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Snippets of stories heard from the other side of the curtain:

“That you, Jake!—Get me your ma!—Quick!” The muffled voice speaks with urgency, the palm of her hand thrumming the handrail of the gurney. On the other side of the curtain heavy breathing punctuates the drama. “Yeah—You got it—I’m in the ER—With a nosebleed. I’m full of packing.” Hours pass until her discharge to the nursing home.

“Your blood sugar’s down to 550—Down 200 since you’ve been with us,” the nurse says as she yanks the curtain behind her revealing muddied work boots atop the gurney. He moans, turns over. “If it keeps going down like this, we can let you go home by evening. Either that or keep you overnight to monitor you—At any rate we gotta figure out a way to keep you supplied with insulin.” More hours pass until his discharge.

“What’s happened here?” asks the doctor wearing green scrubs as he fingers the stethoscope around his neck and steps behind the curtain.

“You see—It’s like this—My mama fell off the porch and cut her head on the driveway.” Her words ache with fear. “Bleeding all over the place—She’s no business out there alone—I always tell her that—But she forgets—She’s all I got!” She stifles a sob. Still more hours pass until my room is available. As I leave the unit, I wish them God’s blessing. The toothless matriarch beams, her wound cleaned and sutured as she awaits more tests.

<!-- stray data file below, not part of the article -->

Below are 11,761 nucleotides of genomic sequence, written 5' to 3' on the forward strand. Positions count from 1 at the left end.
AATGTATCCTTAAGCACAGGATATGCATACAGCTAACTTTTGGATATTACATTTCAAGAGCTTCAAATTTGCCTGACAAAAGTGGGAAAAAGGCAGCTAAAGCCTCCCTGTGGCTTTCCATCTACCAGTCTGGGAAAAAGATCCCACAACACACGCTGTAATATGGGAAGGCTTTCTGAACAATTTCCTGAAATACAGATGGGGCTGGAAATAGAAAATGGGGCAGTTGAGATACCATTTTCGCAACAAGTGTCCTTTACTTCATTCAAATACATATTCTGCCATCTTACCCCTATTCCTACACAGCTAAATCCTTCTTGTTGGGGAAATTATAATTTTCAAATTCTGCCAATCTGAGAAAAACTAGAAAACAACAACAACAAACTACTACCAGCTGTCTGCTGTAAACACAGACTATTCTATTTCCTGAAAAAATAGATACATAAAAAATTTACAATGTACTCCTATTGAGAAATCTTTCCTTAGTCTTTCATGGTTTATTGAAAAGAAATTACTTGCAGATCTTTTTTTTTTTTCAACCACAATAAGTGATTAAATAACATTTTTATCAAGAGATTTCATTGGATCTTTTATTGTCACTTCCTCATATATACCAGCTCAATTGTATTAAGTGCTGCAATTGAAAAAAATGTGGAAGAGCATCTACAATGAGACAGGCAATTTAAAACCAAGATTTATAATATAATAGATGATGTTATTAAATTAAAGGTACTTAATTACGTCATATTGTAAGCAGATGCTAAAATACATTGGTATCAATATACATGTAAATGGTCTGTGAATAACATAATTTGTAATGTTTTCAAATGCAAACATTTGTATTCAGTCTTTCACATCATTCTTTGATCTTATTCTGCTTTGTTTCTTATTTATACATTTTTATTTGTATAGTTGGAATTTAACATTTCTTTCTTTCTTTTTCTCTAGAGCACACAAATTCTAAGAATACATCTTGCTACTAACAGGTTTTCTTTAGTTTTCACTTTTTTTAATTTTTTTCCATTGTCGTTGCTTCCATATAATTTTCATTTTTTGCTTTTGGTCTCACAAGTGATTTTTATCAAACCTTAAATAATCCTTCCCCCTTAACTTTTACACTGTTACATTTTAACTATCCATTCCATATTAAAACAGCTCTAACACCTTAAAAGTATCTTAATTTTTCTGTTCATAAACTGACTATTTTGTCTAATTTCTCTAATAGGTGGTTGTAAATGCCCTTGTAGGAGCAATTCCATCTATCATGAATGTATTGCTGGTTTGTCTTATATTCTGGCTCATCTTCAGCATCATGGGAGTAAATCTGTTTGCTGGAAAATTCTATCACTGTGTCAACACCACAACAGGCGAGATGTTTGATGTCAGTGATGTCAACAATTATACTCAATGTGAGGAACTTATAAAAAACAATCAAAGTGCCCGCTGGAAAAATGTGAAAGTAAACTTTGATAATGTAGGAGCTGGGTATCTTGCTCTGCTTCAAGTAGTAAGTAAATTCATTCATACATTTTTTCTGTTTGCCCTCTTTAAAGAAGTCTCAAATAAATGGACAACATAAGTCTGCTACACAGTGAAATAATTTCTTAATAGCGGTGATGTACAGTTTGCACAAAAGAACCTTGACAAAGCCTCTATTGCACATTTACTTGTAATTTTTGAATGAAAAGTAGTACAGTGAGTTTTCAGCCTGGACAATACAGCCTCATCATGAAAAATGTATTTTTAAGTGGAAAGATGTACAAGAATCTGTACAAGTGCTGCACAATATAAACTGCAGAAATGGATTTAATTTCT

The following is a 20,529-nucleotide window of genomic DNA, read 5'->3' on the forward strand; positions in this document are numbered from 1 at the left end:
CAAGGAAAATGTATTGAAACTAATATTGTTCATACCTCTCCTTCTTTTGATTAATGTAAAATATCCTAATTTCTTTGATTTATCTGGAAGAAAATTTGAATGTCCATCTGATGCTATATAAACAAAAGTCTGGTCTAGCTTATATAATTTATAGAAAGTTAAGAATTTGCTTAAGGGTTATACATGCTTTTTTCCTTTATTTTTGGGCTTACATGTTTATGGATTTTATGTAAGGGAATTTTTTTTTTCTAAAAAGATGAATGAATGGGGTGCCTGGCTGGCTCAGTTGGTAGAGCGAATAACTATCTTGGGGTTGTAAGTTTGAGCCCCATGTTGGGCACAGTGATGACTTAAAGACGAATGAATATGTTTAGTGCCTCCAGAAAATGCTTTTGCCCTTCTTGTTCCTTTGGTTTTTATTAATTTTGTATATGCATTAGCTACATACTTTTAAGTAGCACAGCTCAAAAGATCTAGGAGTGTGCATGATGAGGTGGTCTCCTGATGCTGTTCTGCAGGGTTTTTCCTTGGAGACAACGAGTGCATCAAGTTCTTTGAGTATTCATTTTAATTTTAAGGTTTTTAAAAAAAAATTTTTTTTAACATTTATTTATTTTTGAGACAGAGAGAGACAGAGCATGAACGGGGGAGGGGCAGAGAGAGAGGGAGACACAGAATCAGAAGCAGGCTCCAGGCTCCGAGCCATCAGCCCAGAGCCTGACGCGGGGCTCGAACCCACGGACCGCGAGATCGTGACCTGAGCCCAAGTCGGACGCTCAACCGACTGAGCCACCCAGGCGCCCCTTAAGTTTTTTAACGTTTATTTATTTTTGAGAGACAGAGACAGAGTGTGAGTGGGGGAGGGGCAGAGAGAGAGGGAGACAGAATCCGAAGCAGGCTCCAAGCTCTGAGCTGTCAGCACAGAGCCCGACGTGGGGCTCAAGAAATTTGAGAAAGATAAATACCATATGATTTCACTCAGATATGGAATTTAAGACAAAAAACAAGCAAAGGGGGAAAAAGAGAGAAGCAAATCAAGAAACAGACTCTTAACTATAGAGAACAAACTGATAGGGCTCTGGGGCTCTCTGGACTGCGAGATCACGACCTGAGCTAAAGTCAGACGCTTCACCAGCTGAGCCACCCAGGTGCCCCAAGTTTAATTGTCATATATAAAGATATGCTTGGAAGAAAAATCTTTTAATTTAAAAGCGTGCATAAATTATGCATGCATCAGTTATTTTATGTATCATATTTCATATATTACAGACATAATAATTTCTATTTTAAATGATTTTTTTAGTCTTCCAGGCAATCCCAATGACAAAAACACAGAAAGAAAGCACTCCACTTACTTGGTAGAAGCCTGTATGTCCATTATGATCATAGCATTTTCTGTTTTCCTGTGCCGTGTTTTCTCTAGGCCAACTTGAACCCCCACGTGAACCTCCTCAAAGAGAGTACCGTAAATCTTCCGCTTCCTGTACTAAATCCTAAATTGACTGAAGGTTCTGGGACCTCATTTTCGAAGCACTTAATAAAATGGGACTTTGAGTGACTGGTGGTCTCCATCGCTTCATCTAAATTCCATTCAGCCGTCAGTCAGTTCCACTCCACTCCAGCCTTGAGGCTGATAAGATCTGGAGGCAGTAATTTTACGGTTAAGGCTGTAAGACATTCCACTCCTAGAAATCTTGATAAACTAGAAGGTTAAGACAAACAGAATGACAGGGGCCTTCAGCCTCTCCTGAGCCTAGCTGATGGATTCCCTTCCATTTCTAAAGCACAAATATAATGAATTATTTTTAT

Such stories mitigate suffering and disclose the Compassionate Observer within our midst.

 

 

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Slowly, the women’s locker room door opens. Out limps a wizened senior, the drape of her swimming suit clinging to her thigh bearing a recent incision. She studies each step as she leans upon her helper’s forearm and inches her way toward the pool.

“Oh! She’s back!” says another, with white cornrows patterning her head like crop circles. She begins to wave. “Carolyn! Carolyn! We’re here! Over here!” Others, already in the pool, wiggle off the noodles supporting them in the water and head toward the steps. As they splash, eyes glisten with joy; gaiety implodes their spirits.

It is Tuesday morning at the Clayton Center in St. Louis, Missouri, and time for their water aerobics class. Only one other group ripples the surface of the pool at the deep end.

Carolyn looks up, a grin parting her creased lips, her shoulders shrugging off the tension. She stops, draws a deep breath. These are her old friends, the Noddlers—Their storied lives sealed by years of such Tuesdays, always followed by lunch at Subway’s.

Such groups like the Noddlers evidence the multifaceted mystery of life. Despite the crimping of physical pain and other diminishments, their spirits thrive within the so-called amniotic fluids of the heated swimming pool. Like the unborn, they are becoming the beautiful women God intended. Such happens within each Tuesday’s splashing around.

We learn from them.

 

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